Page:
Published on October 22, 2020 by Ashutosh Gupta
College basketball coach Michael Krzyzewski once said, “Growth creates complexity, which requires simplicity”. This sports analogy holds true for the payments business as it finds itself at the cusp of transformation. New inventions are helping commercial payments realise the significant growth opportunities that the changing dynamics of business globally present.
Commercial banks play a critical role in the payments system, and with growth in digital payments, their role has become even more important. With this rapid growth, payments are getting smarter, faster, and safer, further accelerated by new-age fintechs. Report Linker1 expects payments to grow 18% annually for the next three years, driven primarily by global e-commerce sales, which are forecast to reach USD6.5tn by 2023.
Cost-benefit optimisation is the main driver of investment in new inventions for the banking industry’s payments space. Technological advancements in payments would open new horizons for revenue generation and improve the ways in which payments are currently handled. This would bring the banking industry closer to matching or even exceeding customer expectations and demands. The pandemic has prompted a change in both consumer and business behaviour, challenging the status quo and forcing banks to devise alternative ways of doing things.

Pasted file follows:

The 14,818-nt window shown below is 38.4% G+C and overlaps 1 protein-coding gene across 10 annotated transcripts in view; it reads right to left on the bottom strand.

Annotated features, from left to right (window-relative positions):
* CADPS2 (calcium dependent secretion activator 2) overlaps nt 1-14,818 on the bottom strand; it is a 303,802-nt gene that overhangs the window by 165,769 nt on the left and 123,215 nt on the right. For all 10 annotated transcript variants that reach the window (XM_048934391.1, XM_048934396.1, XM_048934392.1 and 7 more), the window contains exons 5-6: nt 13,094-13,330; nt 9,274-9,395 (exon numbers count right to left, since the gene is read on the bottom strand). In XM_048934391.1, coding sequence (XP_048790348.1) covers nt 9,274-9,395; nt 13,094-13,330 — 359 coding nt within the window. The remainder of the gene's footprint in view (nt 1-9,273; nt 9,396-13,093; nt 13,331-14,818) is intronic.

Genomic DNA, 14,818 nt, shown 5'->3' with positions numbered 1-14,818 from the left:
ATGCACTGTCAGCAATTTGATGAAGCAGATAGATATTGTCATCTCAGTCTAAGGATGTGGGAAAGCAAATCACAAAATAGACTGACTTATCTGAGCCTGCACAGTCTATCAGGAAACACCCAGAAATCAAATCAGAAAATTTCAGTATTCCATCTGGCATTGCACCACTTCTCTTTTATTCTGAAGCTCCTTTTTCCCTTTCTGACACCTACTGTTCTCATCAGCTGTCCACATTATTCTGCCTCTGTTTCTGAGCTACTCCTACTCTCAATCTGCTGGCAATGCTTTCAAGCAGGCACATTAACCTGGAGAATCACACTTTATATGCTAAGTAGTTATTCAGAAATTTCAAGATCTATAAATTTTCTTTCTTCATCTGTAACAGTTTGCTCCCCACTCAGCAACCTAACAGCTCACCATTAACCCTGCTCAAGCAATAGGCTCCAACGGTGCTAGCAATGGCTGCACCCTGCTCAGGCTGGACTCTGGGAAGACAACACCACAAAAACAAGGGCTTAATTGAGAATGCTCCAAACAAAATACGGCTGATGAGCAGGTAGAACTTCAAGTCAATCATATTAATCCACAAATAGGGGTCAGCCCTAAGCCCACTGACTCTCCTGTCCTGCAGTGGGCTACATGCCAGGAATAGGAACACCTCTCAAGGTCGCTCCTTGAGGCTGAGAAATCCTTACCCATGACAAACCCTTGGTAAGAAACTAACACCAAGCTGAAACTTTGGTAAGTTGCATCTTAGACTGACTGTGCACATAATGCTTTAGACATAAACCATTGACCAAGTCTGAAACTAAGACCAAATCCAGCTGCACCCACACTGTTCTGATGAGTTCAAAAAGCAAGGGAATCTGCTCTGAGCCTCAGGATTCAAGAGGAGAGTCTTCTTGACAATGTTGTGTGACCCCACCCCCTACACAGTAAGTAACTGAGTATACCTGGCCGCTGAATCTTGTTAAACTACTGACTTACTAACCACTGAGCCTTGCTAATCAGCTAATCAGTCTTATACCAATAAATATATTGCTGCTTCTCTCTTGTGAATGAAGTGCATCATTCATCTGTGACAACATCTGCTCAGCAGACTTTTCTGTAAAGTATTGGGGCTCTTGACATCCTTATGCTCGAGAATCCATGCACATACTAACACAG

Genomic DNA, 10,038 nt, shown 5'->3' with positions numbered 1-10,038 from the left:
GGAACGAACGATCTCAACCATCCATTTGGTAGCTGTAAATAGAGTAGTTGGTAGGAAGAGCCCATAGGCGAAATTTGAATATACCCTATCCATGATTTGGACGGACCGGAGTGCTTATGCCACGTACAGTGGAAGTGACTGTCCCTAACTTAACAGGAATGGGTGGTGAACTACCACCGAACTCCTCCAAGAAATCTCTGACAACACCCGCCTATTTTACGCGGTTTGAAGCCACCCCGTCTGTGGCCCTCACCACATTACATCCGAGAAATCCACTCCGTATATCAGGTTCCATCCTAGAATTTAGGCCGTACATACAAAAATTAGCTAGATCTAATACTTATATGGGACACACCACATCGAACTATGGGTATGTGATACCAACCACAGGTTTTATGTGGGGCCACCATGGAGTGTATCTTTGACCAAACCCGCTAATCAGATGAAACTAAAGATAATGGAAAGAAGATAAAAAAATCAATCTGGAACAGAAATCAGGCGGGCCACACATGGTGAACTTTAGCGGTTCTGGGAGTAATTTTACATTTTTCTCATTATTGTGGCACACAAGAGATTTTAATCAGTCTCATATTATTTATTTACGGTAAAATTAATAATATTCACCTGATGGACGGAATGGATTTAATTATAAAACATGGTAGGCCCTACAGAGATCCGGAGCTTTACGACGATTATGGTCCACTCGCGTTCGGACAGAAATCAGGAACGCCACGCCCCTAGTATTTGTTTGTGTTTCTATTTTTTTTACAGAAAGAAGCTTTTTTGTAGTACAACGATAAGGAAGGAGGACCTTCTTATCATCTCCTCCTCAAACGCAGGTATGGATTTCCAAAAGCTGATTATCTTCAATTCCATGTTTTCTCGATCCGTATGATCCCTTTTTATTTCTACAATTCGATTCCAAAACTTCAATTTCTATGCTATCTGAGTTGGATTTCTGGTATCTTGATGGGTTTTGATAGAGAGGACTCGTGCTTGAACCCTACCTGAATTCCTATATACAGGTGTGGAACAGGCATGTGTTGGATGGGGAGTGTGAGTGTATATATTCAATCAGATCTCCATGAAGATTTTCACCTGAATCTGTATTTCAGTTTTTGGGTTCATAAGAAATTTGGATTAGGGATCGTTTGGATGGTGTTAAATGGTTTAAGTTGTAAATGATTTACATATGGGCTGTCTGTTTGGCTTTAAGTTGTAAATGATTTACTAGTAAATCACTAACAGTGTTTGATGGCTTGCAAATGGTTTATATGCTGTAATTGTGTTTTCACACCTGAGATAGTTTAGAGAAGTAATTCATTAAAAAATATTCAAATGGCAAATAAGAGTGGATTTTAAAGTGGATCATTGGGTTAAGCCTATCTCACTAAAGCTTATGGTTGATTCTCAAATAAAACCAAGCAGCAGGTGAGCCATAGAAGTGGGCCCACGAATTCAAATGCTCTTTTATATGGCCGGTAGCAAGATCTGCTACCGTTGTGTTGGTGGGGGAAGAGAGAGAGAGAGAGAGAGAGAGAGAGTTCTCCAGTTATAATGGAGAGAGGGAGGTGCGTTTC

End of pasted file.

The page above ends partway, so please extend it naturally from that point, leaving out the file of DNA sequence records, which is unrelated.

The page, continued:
As we enter the next decade, we believe the following will be key considerations:
1. Payment security
As digital payment volumes increase, it is forecast that by 2023, close to 22bn devices would be used for digital payment. Protecting data privacy and integrity would, therefore, be of utmost importance.
The change in mindset of new-age, tech-savvy users has helped banks migrate easily to new and safer payment methods such as those using biometrics2. According to Visa, biometric authentication is gaining popularity, and more than 86% of its customers have agreed to using biometric security features to make payments. This is still in pilot phase but definitely a transformation to watch for.
2. API technology
Application programming interface (API) usage has transformed how payments are made. APIs have made it possible to move payments from the physical to the digital form, with consumers now making more payments through their smart phones than via any other mode of payment. Mobile payments for in-store purchases are expected reach over USD34bn by end-2020.
Customer experience has played a significant role in this transformation, with customers wanting to do more with their apps than just make payments. They desire to scrutinise bills and track their finances at their convenience. API technology has made it possible for commercial banks and other financial institutions to deliver what consumers want straight to their smart phones.
3. Blockchain and payments
The blockchain and cryptocurrency revolution will likely change the ecosystem of money movement, investments and financing. Barrier-less payments and instant transfers make the use of cryptocurrency attractive. A January 2020 report by the Bank for International Settlements indicates that more than 50 of the world’s central banks are working on a token-based digital money system with a focus on public usage.